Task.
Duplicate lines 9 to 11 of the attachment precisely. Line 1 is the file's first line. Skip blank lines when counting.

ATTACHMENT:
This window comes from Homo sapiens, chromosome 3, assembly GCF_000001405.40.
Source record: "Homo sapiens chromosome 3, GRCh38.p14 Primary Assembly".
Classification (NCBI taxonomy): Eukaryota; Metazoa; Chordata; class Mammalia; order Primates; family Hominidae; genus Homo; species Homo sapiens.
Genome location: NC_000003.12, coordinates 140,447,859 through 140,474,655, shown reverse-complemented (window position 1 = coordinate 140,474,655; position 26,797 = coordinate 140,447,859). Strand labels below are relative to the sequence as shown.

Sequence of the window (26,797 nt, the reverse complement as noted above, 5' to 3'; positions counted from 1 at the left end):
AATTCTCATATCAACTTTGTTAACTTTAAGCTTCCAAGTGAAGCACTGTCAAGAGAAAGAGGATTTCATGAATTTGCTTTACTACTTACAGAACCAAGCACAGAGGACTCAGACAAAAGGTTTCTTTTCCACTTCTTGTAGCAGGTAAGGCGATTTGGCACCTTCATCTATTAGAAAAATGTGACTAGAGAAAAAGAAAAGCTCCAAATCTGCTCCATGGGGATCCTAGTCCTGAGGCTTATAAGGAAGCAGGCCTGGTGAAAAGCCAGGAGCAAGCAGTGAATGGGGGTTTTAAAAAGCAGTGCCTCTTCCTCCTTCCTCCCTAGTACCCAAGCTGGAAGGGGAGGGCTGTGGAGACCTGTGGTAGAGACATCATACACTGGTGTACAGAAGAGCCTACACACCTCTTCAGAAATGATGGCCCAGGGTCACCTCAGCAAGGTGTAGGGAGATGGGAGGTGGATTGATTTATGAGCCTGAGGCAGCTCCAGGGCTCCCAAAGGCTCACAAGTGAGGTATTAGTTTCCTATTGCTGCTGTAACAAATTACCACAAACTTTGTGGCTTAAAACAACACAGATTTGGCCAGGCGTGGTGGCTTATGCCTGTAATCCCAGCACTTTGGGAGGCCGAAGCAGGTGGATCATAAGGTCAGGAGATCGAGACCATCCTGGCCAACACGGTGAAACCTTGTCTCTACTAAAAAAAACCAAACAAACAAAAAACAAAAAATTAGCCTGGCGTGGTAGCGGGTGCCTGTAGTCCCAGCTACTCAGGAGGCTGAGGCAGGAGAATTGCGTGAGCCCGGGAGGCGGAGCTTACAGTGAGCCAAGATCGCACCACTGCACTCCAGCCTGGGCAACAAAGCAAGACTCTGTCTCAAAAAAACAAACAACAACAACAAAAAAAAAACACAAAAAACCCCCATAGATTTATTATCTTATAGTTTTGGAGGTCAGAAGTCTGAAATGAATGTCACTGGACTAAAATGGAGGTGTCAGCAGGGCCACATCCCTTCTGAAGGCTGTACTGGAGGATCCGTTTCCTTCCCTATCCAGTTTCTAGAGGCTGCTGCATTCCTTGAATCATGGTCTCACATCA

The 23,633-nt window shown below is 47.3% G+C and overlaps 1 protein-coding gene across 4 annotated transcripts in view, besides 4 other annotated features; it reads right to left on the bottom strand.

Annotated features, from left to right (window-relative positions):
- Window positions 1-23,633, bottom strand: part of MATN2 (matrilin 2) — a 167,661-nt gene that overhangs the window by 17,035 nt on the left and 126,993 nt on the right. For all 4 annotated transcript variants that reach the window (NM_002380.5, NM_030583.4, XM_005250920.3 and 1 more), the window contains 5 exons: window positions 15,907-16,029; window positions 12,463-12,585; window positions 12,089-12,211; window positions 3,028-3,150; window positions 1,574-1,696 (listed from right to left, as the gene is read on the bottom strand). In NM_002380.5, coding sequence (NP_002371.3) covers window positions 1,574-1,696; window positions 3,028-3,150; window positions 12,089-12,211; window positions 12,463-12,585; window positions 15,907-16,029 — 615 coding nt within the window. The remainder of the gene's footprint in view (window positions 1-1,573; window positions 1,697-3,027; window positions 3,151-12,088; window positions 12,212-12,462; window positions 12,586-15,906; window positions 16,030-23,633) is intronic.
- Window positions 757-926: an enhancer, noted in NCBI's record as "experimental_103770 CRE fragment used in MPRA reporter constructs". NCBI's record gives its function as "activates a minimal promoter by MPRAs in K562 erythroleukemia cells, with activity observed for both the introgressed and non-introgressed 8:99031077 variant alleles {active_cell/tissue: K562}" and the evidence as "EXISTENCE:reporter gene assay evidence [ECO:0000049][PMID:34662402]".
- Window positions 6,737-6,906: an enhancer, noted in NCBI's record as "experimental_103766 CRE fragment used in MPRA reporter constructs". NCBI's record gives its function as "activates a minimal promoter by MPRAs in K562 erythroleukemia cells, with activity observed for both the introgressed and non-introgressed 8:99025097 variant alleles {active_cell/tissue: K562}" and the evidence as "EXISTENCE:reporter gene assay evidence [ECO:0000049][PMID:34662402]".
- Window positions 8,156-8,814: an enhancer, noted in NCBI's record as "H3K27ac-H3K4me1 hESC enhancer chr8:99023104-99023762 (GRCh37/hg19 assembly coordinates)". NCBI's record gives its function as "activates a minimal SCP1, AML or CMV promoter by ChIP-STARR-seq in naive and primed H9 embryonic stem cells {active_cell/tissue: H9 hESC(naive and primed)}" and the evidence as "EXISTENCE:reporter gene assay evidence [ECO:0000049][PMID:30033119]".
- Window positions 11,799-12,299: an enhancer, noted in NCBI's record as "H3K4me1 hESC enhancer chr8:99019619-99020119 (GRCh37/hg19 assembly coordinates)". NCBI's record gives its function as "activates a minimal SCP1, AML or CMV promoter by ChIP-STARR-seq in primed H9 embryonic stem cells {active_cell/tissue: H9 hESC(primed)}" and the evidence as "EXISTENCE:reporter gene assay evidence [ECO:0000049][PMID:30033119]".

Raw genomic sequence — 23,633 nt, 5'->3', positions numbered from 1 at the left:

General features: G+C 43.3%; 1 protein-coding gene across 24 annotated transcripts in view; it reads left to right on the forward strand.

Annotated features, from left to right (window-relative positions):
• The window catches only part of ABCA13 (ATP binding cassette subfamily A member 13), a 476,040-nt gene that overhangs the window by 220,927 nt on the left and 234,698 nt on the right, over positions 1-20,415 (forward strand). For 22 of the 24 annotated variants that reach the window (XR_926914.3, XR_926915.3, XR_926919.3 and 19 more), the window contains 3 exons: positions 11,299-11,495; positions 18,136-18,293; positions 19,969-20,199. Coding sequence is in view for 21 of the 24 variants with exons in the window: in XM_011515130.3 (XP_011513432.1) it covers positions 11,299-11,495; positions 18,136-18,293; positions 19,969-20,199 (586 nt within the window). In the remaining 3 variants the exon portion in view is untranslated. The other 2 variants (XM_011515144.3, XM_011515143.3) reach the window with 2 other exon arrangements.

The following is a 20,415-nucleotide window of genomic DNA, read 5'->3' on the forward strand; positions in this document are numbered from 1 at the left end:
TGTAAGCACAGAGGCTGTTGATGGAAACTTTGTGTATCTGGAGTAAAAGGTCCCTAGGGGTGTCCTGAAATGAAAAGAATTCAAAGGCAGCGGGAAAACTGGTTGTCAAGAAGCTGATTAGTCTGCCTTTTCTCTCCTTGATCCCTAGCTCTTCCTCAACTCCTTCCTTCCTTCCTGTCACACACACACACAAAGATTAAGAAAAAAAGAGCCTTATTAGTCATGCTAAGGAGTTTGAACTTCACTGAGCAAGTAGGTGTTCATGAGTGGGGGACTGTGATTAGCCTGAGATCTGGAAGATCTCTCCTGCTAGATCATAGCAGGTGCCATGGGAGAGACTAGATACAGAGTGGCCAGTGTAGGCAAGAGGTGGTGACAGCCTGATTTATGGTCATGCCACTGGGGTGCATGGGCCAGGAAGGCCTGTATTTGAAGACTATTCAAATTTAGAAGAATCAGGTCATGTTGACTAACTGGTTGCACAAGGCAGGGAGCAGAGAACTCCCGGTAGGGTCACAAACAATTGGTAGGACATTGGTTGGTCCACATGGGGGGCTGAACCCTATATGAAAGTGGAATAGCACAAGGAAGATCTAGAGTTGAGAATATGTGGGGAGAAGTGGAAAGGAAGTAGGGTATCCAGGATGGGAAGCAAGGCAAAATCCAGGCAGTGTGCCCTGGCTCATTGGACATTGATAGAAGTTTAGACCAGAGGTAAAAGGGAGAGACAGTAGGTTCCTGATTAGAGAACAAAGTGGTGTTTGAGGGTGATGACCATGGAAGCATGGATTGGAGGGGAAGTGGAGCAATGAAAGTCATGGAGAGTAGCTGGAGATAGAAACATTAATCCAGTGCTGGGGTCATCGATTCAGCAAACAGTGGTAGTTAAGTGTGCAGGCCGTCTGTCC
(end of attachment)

- Window positions 1-23,633, bottom strand: part of MATN2 (matrilin 2) — a 167,661-nt gene that overhangs the window by 17,035 nt on the left and 126,993 nt on the right. For all 4 annotated transcript variants that reach the window (NM_002380.5, NM_030583.4, XM_005250920.3 and 1 more), the window contains 5 exons: window positions 15,907-16,029; window positions 12,463-12,585; window positions 12,089-12,211; window positions 3,028-3,150; window positions 1,574-1,696 (listed from right to left, as the gene is read on the bottom strand). In NM_002380.5, coding sequence (NP_002371.3) covers window positions 1,574-1,696; window positions 3,028-3,150; window positions 12,089-12,211; window positions 12,463-12,585; window positions 15,907-16,029 — 615 coding nt within the window. The remainder of the gene's footprint in view (window positions 1-1,573; window positions 1,697-3,027; window positions 3,151-12,088; window positions 12,212-12,462; window positions 12,586-15,906; window positions 16,030-23,633) is intronic.
- Window positions 757-926: an enhancer, noted in NCBI's record as "experimental_103770 CRE fragment used in MPRA reporter constructs". NCBI's record gives its function as "activates a minimal promoter by MPRAs in K562 erythroleukemia cells, with activity observed for both the introgressed and non-introgressed 8:99031077 variant alleles {active_cell/tissue: K562}" and the evidence as "EXISTENCE:reporter gene assay evidence [ECO:0000049][PMID:34662402]".
- Window positions 6,737-6,906: an enhancer, noted in NCBI's record as "experimental_103766 CRE fragment used in MPRA reporter constructs". NCBI's record gives its function as "activates a minimal promoter by MPRAs in K562 erythroleukemia cells, with activity observed for both the introgressed and non-introgressed 8:99025097 variant alleles {active_cell/tissue: K562}" and the evidence as "EXISTENCE:reporter gene assay evidence [ECO:0000049][PMID:34662402]".